Microbes are a big part of the reason we ditched meat. No one knows for sure how about his meat unless he is privy to the raising, killing, and slaughtering, and butchering of the animal all the way through to purchase. Beware the words organic, free-range, and grass-fed.  They do a little, but not a lot for meat safety.

    Microbes are everywhere.  The deadly ones loom anywhere meat is produced or where manure (a/k/a/ surplus from meat production) compost is used.

    • Shannon, you always have such great insight. I agree. I was going to say something about growing it myself, but I don’t have the capacity to do that right now. I don’t even know how I’m going to eat this winter!! A locavore winter is meager. I didn’t do as much food preserving as I would like. 😦 What do you do in the winter? I can imagine it’s hard, especially being vegan.

      • In winter, we can get by on less. We’re not as active outdoors (the weather sucks here in the winter, wet and cold, not snow and cold) and can subsist on fewer calories too. Winter’s a good time to live off those fat stores built during the Halloween / T-giving feasts.

        As for us, we rely on jarred sauces (Muir organic tomato is my favorite), whole wheat pastas, baked breads, legumes (hardly lovacore), squash (it’s what grows) and brassicas (kohlrabi, cabbage, broccoli) to mix it up. By February, I’m DYING for some fresh cucumber and tomato! In winter, the pantry keeps us alive, not the garden.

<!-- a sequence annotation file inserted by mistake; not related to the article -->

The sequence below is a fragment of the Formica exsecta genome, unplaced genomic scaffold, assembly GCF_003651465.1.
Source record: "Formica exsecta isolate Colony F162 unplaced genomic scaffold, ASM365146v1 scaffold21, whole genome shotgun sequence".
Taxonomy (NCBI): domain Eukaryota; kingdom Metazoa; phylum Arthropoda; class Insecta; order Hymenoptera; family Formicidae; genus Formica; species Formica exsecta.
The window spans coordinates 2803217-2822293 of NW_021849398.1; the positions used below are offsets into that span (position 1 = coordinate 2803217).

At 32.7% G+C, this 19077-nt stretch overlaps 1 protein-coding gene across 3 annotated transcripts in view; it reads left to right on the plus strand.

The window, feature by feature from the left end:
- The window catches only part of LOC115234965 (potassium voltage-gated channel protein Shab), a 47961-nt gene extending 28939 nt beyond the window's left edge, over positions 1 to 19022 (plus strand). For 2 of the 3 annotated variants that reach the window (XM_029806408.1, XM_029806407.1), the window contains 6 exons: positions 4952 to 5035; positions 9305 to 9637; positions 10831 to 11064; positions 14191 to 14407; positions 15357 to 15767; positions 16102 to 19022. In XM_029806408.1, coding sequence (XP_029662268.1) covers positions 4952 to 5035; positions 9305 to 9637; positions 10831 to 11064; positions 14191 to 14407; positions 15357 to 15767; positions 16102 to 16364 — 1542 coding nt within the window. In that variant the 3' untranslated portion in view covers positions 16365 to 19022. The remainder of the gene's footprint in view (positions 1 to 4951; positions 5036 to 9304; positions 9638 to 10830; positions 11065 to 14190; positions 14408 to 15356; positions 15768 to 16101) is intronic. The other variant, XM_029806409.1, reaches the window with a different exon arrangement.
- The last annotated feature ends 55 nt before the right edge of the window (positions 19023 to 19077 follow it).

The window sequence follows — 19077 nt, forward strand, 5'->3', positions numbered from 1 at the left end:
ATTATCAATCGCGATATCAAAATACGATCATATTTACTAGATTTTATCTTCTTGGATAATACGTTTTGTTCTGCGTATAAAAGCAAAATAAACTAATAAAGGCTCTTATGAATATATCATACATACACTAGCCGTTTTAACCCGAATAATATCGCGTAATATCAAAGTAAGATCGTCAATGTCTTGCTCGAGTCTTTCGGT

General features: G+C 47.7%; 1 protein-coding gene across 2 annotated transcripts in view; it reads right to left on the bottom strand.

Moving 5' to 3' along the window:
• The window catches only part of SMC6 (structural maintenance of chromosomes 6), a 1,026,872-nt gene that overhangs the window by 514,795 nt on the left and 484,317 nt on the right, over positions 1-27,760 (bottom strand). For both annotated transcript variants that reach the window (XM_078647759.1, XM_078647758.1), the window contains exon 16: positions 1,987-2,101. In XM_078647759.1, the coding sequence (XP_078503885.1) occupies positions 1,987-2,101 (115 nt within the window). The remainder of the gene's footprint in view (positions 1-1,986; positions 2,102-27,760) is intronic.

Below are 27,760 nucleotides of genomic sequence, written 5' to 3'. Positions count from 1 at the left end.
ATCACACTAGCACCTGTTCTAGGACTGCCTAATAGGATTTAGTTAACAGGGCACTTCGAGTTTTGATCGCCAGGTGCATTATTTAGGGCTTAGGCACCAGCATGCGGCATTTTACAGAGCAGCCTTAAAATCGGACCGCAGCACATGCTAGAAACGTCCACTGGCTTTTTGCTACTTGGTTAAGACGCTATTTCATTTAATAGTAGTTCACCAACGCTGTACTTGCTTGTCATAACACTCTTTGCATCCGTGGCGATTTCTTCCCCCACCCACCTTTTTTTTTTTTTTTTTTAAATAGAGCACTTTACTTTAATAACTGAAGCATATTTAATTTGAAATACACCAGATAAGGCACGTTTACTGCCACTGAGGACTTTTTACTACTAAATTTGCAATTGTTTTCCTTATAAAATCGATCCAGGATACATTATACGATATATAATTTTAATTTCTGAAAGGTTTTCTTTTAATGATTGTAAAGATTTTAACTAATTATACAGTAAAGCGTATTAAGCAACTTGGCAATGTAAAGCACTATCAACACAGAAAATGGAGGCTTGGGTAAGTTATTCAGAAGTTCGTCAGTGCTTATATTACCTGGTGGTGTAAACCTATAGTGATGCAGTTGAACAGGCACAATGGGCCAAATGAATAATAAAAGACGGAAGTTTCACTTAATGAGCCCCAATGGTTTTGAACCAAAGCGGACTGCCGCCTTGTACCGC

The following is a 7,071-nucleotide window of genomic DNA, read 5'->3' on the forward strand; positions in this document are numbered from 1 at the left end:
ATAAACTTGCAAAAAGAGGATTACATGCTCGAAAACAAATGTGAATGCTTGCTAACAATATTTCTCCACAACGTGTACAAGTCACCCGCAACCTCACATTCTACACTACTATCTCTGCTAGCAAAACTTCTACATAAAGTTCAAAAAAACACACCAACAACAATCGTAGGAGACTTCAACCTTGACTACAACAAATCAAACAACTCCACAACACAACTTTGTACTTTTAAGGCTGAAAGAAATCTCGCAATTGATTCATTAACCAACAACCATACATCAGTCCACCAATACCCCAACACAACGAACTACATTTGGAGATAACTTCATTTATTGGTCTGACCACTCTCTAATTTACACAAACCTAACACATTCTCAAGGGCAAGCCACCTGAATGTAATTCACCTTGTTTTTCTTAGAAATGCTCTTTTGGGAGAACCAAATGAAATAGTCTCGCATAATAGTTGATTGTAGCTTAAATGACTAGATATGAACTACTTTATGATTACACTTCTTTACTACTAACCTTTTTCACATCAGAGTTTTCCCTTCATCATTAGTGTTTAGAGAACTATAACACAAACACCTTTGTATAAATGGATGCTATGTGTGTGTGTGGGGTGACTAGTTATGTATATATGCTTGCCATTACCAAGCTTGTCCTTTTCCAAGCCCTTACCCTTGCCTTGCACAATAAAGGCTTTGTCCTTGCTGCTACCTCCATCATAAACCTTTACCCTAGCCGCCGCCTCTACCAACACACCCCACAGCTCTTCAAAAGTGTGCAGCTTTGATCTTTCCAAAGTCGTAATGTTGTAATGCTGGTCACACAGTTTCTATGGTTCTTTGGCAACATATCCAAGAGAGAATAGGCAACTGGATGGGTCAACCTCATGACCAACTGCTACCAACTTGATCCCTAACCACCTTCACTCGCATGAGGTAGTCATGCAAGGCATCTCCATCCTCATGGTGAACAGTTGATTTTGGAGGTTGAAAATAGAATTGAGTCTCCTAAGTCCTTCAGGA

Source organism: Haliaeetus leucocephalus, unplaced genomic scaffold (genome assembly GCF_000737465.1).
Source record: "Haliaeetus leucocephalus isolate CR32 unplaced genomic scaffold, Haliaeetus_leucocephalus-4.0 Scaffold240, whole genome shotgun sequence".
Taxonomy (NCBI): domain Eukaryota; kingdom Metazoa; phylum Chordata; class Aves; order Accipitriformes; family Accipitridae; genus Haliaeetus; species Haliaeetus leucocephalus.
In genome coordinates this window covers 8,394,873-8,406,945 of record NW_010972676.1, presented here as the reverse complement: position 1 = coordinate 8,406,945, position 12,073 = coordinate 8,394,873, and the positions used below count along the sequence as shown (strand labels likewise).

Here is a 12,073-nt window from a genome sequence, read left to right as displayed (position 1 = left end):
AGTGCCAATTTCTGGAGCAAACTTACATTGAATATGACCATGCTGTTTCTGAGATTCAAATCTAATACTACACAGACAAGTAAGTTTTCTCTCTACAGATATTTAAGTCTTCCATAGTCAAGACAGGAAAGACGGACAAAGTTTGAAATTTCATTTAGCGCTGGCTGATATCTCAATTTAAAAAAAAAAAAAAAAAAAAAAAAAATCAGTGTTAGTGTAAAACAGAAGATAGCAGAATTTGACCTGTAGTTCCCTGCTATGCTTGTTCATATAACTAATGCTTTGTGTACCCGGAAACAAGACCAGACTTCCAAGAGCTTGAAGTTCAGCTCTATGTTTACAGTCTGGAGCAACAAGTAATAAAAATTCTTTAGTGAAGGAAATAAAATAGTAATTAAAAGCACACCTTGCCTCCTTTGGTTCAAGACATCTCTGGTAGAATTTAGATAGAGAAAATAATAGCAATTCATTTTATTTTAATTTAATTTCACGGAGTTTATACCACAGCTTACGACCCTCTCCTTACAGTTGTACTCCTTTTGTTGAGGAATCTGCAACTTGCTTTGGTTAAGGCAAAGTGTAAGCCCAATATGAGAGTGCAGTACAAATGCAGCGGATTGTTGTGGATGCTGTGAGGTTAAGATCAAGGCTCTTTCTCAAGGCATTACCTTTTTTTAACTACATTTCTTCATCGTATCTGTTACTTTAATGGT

Really, growing your own can be done in an entirely container garden, even in the off-season. Come to me when you’re ready and I’ll give you lots of info to start with!

      • rachelocal

        I’m def adding things like jarred sauces, pastas and legumes like lentils to my diet this winter. Otherwise I would only eat meat, and I’m trying to eat less and less. So where does one put a container garden, even in the off season?

      • Shannon

        I just ate a black bean soup that my mom tried – it was delicious!! And Angie Z. just sent me a similar recipe but with lentils. There is just so much warm comfy food for the tummy in the winter to eat, no need to turn to meat. Each fat gram gives you an additional 5 calories to burn, which is why “losing 10 lbs” is near the top of everyone’s New Year’s Resolution list following the holidays. LOL

        As for what grows and when in your zone, I will send you an email with some good links to get you going (based on where I think you’re located). County agricultural extenstions and master gardeners are a great place to start – like bloggers, eager to share info.

        A south-facing window is a great place to put a container garden. Here’s a great video for a wicking garden using a plastic bin (you can see the water level!) that you many have on-hand. A great start for an indoor “garden” that doesn’t leak water all over your carpet. I built mine “in-ground.” Works like a charm. (http://wp.me/p28k6D-eV) It currently has growing spinach and arugula.